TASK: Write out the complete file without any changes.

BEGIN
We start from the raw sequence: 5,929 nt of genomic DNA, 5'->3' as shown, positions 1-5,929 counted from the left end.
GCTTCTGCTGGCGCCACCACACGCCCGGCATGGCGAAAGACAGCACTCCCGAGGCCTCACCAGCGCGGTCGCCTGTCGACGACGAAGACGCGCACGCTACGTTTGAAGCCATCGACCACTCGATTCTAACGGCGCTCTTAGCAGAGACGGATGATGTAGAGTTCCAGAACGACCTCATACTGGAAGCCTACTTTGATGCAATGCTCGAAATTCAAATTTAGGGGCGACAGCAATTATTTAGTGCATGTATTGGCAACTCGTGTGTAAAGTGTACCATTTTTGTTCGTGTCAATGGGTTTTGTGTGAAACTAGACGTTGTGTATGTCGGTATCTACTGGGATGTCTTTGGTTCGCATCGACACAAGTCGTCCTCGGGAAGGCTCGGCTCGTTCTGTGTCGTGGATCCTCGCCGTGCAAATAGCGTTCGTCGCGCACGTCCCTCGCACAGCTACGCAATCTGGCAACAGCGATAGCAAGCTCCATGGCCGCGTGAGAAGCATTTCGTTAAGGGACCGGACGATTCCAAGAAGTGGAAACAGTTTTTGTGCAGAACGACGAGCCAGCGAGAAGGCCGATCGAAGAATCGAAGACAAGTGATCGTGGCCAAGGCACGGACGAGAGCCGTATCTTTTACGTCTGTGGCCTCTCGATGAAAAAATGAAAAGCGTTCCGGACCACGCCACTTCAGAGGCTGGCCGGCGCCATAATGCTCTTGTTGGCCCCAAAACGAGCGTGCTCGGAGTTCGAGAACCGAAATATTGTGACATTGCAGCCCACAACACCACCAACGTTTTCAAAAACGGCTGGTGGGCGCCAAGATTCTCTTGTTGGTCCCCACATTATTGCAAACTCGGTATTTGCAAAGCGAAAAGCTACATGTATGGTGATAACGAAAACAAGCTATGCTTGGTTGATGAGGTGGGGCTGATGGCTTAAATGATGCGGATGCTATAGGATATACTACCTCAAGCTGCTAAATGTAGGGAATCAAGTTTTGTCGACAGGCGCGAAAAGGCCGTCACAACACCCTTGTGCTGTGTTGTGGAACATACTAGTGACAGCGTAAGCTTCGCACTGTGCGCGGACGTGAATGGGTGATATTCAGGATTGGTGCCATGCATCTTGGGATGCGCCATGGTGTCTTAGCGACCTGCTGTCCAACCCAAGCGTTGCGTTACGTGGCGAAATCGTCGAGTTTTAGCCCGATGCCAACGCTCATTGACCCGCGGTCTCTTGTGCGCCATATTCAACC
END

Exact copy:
We start from the raw sequence: 5,929 nt of genomic DNA, 5'->3' as shown, positions 1-5,929 counted from the left end.
GCTTCTGCTGGCGCCACCACACGCCCGGCATGGCGAAAGACAGCACTCCCGAGGCCTCACCAGCGCGGTCGCCTGTCGACGACGAAGACGCGCACGCTACGTTTGAAGCCATCGACCACTCGATTCTAACGGCGCTCTTAGCAGAGACGGATGATGTAGAGTTCCAGAACGACCTCATACTGGAAGCCTACTTTGATGCAATGCTCGAAATTCAAATTTAGGGGCGACAGCAATTATTTAGTGCATGTATTGGCAACTCGTGTGTAAAGTGTACCATTTTTGTTCGTGTCAATGGGTTTTGTGTGAAACTAGACGTTGTGTATGTCGGTATCTACTGGGATGTCTTTGGTTCGCATCGACACAAGTCGTCCTCGGGAAGGCTCGGCTCGTTCTGTGTCGTGGATCCTCGCCGTGCAAATAGCGTTCGTCGCGCACGTCCCTCGCACAGCTACGCAATCTGGCAACAGCGATAGCAAGCTCCATGGCCGCGTGAGAAGCATTTCGTTAAGGGACCGGACGATTCCAAGAAGTGGAAACAGTTTTTGTGCAGAACGACGAGCCAGCGAGAAGGCCGATCGAAGAATCGAAGACAAGTGATCGTGGCCAAGGCACGGACGAGAGCCGTATCTTTTACGTCTGTGGCCTCTCGATGAAAAAATGAAAAGCGTTCCGGACCACGCCACTTCAGAGGCTGGCCGGCGCCATAATGCTCTTGTTGGCCCCAAAACGAGCGTGCTCGGAGTTCGAGAACCGAAATATTGTGACATTGCAGCCCACAACACCACCAACGTTTTCAAAAACGGCTGGTGGGCGCCAAGATTCTCTTGTTGGTCCCCACATTATTGCAAACTCGGTATTTGCAAAGCGAAAAGCTACATGTATGGTGATAACGAAAACAAGCTATGCTTGGTTGATGAGGTGGGGCTGATGGCTTAAATGATGCGGATGCTATAGGATATACTACCTCAAGCTGCTAAATGTAGGGAATCAAGTTTTGTCGACAGGCGCGAAAAGGCCGTCACAACACCCTTGTGCTGTGTTGTGGAACATACTAGTGACAGCGTAAGCTTCGCACTGTGCGCGGACGTGAATGGGTGATATTCAGGATTGGTGCCATGCATCTTGGGATGCGCCATGGTGTCTTAGCGACCTGCTGTCCAACCCAAGCGTTGCGTTACGTGGCGAAATCGTCGAGTTTTAGCCCGATGCCAACGCTCATTGACCCGCGGTCTCTTGTGCGCCATATTCAACC